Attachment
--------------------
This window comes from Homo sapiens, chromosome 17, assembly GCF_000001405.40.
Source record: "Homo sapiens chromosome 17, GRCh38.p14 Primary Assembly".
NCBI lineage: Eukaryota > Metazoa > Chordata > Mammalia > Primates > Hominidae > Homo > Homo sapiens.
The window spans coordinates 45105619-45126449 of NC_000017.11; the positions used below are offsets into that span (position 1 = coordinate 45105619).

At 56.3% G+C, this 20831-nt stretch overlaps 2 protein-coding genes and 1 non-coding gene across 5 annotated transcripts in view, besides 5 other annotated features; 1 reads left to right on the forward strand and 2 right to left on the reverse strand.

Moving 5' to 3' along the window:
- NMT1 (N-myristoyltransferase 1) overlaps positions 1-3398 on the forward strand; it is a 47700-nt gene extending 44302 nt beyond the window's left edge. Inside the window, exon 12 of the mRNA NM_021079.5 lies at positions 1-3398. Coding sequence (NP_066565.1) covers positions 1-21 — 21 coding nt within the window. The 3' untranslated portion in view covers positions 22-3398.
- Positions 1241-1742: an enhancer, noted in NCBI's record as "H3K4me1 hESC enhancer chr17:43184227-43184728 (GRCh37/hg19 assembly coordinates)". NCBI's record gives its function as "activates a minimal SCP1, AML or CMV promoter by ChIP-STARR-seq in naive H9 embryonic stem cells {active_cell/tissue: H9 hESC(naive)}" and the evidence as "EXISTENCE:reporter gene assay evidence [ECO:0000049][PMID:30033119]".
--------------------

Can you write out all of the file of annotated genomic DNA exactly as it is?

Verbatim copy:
This window comes from Homo sapiens, chromosome 17, assembly GCF_000001405.40.
Source record: "Homo sapiens chromosome 17, GRCh38.p14 Primary Assembly".
NCBI lineage: Eukaryota > Metazoa > Chordata > Mammalia > Primates > Hominidae > Homo > Homo sapiens.
The window spans coordinates 45105619-45126449 of NC_000017.11; the positions used below are offsets into that span (position 1 = coordinate 45105619).

At 56.3% G+C, this 20831-nt stretch overlaps 2 protein-coding genes and 1 non-coding gene across 5 annotated transcripts in view, besides 5 other annotated features; 1 reads left to right on the forward strand and 2 right to left on the reverse strand.

Moving 5' to 3' along the window:
- NMT1 (N-myristoyltransferase 1) overlaps positions 1-3398 on the forward strand; it is a 47700-nt gene extending 44302 nt beyond the window's left edge. Inside the window, exon 12 of the mRNA NM_021079.5 lies at positions 1-3398. Coding sequence (NP_066565.1) covers positions 1-21 — 21 coding nt within the window. The 3' untranslated portion in view covers positions 22-3398.
- Positions 1241-1742: an enhancer, noted in NCBI's record as "H3K4me1 hESC enhancer chr17:43184227-43184728 (GRCh37/hg19 assembly coordinates)". NCBI's record gives its function as "activates a minimal SCP1, AML or CMV promoter by ChIP-STARR-seq in naive H9 embryonic stem cells {active_cell/tissue: H9 hESC(naive)}" and the evidence as "EXISTENCE:reporter gene assay evidence [ECO:0000049][PMID:30033119]".